I remember the week before I gave birth to my son Billy, I cleaned. The bathrooms, the kitchen, the floors, the skirting boards. It was extreme nesting and a bit obsessive to be fair. As my due day came and passed each day after felt like an eternity. I felt completely out of my comfort zone (my comfort zone generally being the one where I am in control and know exactly what is going to happen, when it’s going to happen, and what the plan is in the event that it doesn’t happen). The lack of certainty, the waiting and the fear were overwhelming to say the least. In a bid to pass the time quickly, I focused on all of the things that I could control. I cleaned, organised, made lists, packed and repacked my hospital bag, cooked new recipes, blogged and washed the tiny baby clothes my baby would be wearing shortly. It was all go. I think I was probably part of a minority of women who actually “laid out” an outfit that I would wear when I went into labour. Even down to hair clips and bobbins. They were all neatly folded on the bed in the spare room, waiting to be proudly worn for the big event.

I felt very together, if you will. I couldn’t have felt more ready to bring my baby home to my organised house where the laundry was folded and the recipe books were in alphabetical order. I spent time considering how I would keep the house tidy by doing the housework while the baby slept, and sure wouldn’t I get a great rest at night when the baby slept for ten hours straight? I was all sorted. Everything was under control. I just needed my baby. I had spent the last nine months dreaming about meeting him. I couldn’t wait to bring him home and show him the carefully ironed babygrows that were waiting for him in his lovely Ikea wardrobe. And wouldn’t he be only delighted that I had everything so organised and tidy? He’d appreciate the effort for sure. He would be just like me.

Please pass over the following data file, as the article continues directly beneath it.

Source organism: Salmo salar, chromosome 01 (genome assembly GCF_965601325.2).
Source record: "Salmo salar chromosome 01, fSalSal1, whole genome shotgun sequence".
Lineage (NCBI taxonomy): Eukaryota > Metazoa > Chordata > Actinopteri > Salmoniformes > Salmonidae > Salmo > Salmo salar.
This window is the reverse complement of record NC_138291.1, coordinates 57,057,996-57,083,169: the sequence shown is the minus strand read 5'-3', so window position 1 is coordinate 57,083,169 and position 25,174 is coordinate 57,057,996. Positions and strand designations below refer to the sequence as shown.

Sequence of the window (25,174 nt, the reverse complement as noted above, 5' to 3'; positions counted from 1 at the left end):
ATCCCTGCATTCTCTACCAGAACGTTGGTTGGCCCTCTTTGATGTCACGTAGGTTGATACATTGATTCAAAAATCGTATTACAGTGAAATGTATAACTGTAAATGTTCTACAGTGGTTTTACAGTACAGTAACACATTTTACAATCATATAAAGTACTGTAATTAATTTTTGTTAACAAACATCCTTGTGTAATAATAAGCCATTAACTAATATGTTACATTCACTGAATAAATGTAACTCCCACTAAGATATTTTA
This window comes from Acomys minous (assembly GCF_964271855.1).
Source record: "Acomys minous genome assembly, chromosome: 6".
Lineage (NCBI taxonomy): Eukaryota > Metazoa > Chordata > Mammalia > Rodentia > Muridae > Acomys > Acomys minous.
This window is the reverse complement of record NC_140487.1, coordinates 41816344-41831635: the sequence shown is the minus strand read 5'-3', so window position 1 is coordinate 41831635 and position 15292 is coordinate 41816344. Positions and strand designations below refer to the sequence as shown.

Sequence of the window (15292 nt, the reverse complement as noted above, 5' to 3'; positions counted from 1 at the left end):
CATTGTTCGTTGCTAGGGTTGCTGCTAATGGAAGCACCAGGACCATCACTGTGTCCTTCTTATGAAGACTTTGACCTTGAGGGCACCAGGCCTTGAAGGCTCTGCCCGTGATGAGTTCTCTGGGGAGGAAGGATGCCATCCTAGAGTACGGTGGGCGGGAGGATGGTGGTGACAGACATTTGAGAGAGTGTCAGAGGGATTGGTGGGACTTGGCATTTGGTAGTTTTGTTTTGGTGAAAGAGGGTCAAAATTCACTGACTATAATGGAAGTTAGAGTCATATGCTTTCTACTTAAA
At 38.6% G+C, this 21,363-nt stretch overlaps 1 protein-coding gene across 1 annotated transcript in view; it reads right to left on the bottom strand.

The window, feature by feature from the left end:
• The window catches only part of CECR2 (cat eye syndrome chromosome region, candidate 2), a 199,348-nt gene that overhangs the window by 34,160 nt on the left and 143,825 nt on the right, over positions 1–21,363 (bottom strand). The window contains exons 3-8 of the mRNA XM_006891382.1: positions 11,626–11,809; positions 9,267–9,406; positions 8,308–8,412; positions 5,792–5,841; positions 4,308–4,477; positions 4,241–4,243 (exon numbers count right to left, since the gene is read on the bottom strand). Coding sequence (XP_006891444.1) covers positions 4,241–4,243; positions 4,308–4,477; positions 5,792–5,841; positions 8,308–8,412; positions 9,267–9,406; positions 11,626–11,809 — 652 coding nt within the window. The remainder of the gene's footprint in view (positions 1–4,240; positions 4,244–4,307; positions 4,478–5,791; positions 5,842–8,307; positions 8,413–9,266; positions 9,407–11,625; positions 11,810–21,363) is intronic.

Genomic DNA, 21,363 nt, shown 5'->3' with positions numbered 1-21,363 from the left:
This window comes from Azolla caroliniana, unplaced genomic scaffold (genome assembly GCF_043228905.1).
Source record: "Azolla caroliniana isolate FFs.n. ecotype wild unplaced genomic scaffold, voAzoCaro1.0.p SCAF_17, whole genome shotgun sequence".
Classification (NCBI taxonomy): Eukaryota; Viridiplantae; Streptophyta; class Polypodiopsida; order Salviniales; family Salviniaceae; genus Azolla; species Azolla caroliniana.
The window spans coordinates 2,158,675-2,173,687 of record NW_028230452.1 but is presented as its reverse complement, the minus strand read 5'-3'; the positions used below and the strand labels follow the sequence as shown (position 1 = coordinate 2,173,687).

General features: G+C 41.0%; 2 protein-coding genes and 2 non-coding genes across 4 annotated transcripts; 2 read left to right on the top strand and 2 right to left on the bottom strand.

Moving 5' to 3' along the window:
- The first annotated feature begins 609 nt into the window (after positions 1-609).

And then that fateful day was here. The arrival of my beautiful son. And with his arrival came the biggest life lesson of all. And that is to just “go with it”. Never did I think I would utter those words let alone adopt it as a life philosophy. I’m writing this as a former control freak. Suddenly life was about the smiles and the sticky fingers. The new baby smell and the hiccups. The naps and the noises. A skirting board had never looked so dull. And so I embraced the mess, hid the ironing board, and gave myself permission to be a mother. And that was probably the biggest surprise of all. You see, to be a mother is not about being the perfect cook, housewive, and cleaner. It’s not about the organised drawers and the perfectly balanced meals. It is to nurture, to love and to enjoy.

Many years from now you will look back at this time with wiser eyes. You will remember the magic, the cuddles and the all-consuming love that comes with the privilege of being a parent. You’ll remember the coffee, the cake, and the afternoon naps. The hoover won’t make the cut.

In the seven months since becoming a mother I have learned many things, but the biggest lesson of all has been to “just go with it”. Time has slowed down, plans are now modest, and for the first time in my life I am living in the best place of all, the now.

Children do that, you know. They have an incredible ability to show you what is truly important in this life. So for now, just “go with it” OK?  Sit down, grab a cuppa, forget the dishwasher, and embrace all that is truly important in life. Be mindful. And as your baby looks in to your eyes, remember that to them you are perfect, the reason their smile shines, and if they could speak they would tell you that you are doing an amazing job!